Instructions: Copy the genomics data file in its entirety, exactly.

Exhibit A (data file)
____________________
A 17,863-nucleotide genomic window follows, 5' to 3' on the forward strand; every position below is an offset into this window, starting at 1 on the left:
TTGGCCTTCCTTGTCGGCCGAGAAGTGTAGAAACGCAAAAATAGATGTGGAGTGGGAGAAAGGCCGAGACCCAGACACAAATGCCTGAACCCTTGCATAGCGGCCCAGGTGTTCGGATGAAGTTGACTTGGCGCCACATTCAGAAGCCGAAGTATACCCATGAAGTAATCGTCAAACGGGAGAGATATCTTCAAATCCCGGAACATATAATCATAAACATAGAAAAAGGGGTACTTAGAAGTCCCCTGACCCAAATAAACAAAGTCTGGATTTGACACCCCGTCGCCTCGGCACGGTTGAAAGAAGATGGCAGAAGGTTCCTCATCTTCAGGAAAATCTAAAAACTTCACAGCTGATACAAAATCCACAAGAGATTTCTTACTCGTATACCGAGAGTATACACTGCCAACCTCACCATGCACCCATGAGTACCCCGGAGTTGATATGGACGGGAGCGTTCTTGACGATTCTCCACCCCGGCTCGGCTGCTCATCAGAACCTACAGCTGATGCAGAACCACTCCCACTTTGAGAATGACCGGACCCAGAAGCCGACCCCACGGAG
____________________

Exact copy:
A 17,863-nucleotide genomic window follows, 5' to 3' on the forward strand; every position below is an offset into this window, starting at 1 on the left:
TTGGCCTTCCTTGTCGGCCGAGAAGTGTAGAAACGCAAAAATAGATGTGGAGTGGGAGAAAGGCCGAGACCCAGACACAAATGCCTGAACCCTTGCATAGCGGCCCAGGTGTTCGGATGAAGTTGACTTGGCGCCACATTCAGAAGCCGAAGTATACCCATGAAGTAATCGTCAAACGGGAGAGATATCTTCAAATCCCGGAACATATAATCATAAACATAGAAAAAGGGGTACTTAGAAGTCCCCTGACCCAAATAAACAAAGTCTGGATTTGACACCCCGTCGCCTCGGCACGGTTGAAAGAAGATGGCAGAAGGTTCCTCATCTTCAGGAAAATCTAAAAACTTCACAGCTGATACAAAATCCACAAGAGATTTCTTACTCGTATACCGAGAGTATACACTGCCAACCTCACCATGCACCCATGAGTACCCCGGAGTTGATATGGACGGGAGCGTTCTTGACGATTCTCCACCCCGGCTCGGCTGCTCATCAGAACCTACAGCTGATGCAGAACCACTCCCACTTTGAGAATGACCGGACCCAGAAGCCGACCCCACGGAG